By Finlo Rohrer
BBC News Magazine
It's many years since its Cold War heyday, but with the debate over replacing the Trident submarines, the Campaign for Nuclear Disarmament could be born again.
In the 1980s nuclear weapons were a burning issue. What to do in the event of an impending strike was the subject of both idle discussions and serious debate, from schoolyards to building sites. Head for the hills to avoid being vaporised, or to a major city to get it over and done with?
Then, the feeling that the Cold War was warming helped the Campaign for Nuclear Disarmament to reach its zenith.
Launched in 1958, it sowed the seeds of one of its most famous protests in August 1981 when a small group of women set up a peace camp at Greenham Common base, where cruise missiles were due to be sited.
The cause was unilateral nuclear disarmament, the notion that the UK scrapping its arsenal would encourage others to do the same. But critics dismissed disarmament groups as naive, or stupid, or even a tool of the Soviet Union. Far from driving us towards war, they said, Britain's nuclear arsenal was the only guarantee against another world war.
Labour took up the cause but were obliterated at the polls in 1983 by Margaret Thatcher's Conservative government. Labour MP Gerald Kaufman memorably described his party's manifesto as "the longest suicide note in history".
1952: UK tests first bomb
1958: CND founded, symbol designed, march on Aldermaston
1960: Bertrand Russell leaves CND
1976: Soviet Union starts deploying SS-20 missiles
1979: Callaghan accepts US Pershing II missiles
1981: Greenham Common peace camp starts
1982: Faslane peace camp starts
1983: Mrs Thatcher wins election, biggest CND demo
1985: CND claims peak membership of 110,000
1989: Berlin Wall falls
Undeterred, the 25-year-old CND held its largest demonstration that autumn, claiming an attendance of 400,000 (critics said 100,000) and two years later membership peaked at 110,000.
Since then numbers have been in steady decline, the group's profile mirroring that of the Cold War. As the Iron Curtain came down, it became harder to imagine nuclear death raining from the skies.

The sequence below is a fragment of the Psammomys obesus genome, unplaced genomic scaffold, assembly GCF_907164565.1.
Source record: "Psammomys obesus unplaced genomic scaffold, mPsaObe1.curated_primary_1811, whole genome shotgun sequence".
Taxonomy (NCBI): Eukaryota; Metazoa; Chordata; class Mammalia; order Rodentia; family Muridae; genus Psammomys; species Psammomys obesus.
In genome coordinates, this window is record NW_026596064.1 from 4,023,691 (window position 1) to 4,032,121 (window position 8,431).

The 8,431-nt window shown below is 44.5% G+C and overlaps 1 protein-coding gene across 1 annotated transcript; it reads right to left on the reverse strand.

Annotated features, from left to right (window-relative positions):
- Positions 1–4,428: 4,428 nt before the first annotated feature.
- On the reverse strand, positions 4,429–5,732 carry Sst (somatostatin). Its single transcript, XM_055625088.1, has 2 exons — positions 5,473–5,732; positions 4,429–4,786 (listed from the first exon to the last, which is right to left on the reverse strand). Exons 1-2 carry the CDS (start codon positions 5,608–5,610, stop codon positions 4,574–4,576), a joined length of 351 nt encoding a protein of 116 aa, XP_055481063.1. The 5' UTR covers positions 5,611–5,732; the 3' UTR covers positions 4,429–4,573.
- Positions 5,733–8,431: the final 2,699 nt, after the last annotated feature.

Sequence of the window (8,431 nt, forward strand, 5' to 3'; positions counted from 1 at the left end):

Today, the CND has 32,000 members, with new battles to fight.
"In the 1980s people did genuinely fear that they themselves would be killed," says chairwoman Kate Hudson. "Although we don't necessarily fear that we ourselves are going to be the direct target, people are increasingly aware that there is a danger."
As well as opposing the Iraq war, CND has been campaigning for a year against Trident, lobbying MPs, trade unions and churches, and maintaining low-key protests. And there are fears that the US might deploy battlefield nuclear weapons in its efforts to stop Iran building the bomb.
While the "Son of Star Wars" missile defence scheme has faded into the political background, the debate over the ageing Trident fleet offers a special opportunity for CND and its allies.
Many question whether a Trident replacement is needed in a world security situation dominated by the fight against terrorism, and "rogue states" trying to build small numbers of warheads.
But Professor Sir Michael Quinlan, former Permanent Under-Secretary at the Ministry of Defence, and a consultant fellow at the International Institute for Strategic Studies, says replacing Trident is a rational decision.
CND has diversified
"We live in an uncertain world. If we renew it, it will be related to the world in the 2030s or 2040s. It is not directed against anybody in particular. It is an insurance policy. There is a possibility of having hostile states wanting to do very bad things. Is Iran going to be the first of several?"
But the cost is likely to be what sparks the fiercest initial debate. Sir Michael says a £50bn price tag would be hard to justify, while a £10-15bn bill would find support.
Ms Hudson and CND would be overjoyed by any decision not to renew Trident, whatever drove it.
"We often make the legal and moral arguments but many politicians are immune to legal and moral arguments. We're not interested in revisiting Cold War arguments. That is a different age. The question is, is it going to contribute to Britain's safety?"
For today's radicals, issues like Iraq and anti-globalisation dominate. But with Trident in the news, CND expects a rapid dividend. Ms Hudson says 200 people have joined in the past week.
THE CND ACTIVITIST
Dave, 20, has lived at Faslane peace camp for two years
"There will be a resurgence, but I can't see it returning to the 80s heyday - the Cold War made it a more immediate issue"
"Last year 17 people from the base got into the camp. Trident itself is breaking the law"
At the Faslane naval base in Scotland - where the Trident submarines are housed - the long-standing "peace camp" has yet to benefit. Apart from occasional arrests for minor offences after protests, it's rarely in the news. There are only half a dozen protesters there, but a 365-day a year blockade of the base is planned, starting in October.
As CND gets ready to take advantage of the current wave of publicity, so too are their opponents. Those who have faced off over the Iraq war may return to a much older issue, and CND and its distinctive symbol may become fashionable again.
Add your comments on this story, using the form below.
With a nuclear capability we are unlikely to be threatened by nascent nuclear powers (e.g. Iran,, North Korea) in the future and we will not need to rely on the US to offer us protection (no doubt at considerable cost). Like it or not, it is an essential part of our armed deterrent and guarantees our sovreignty.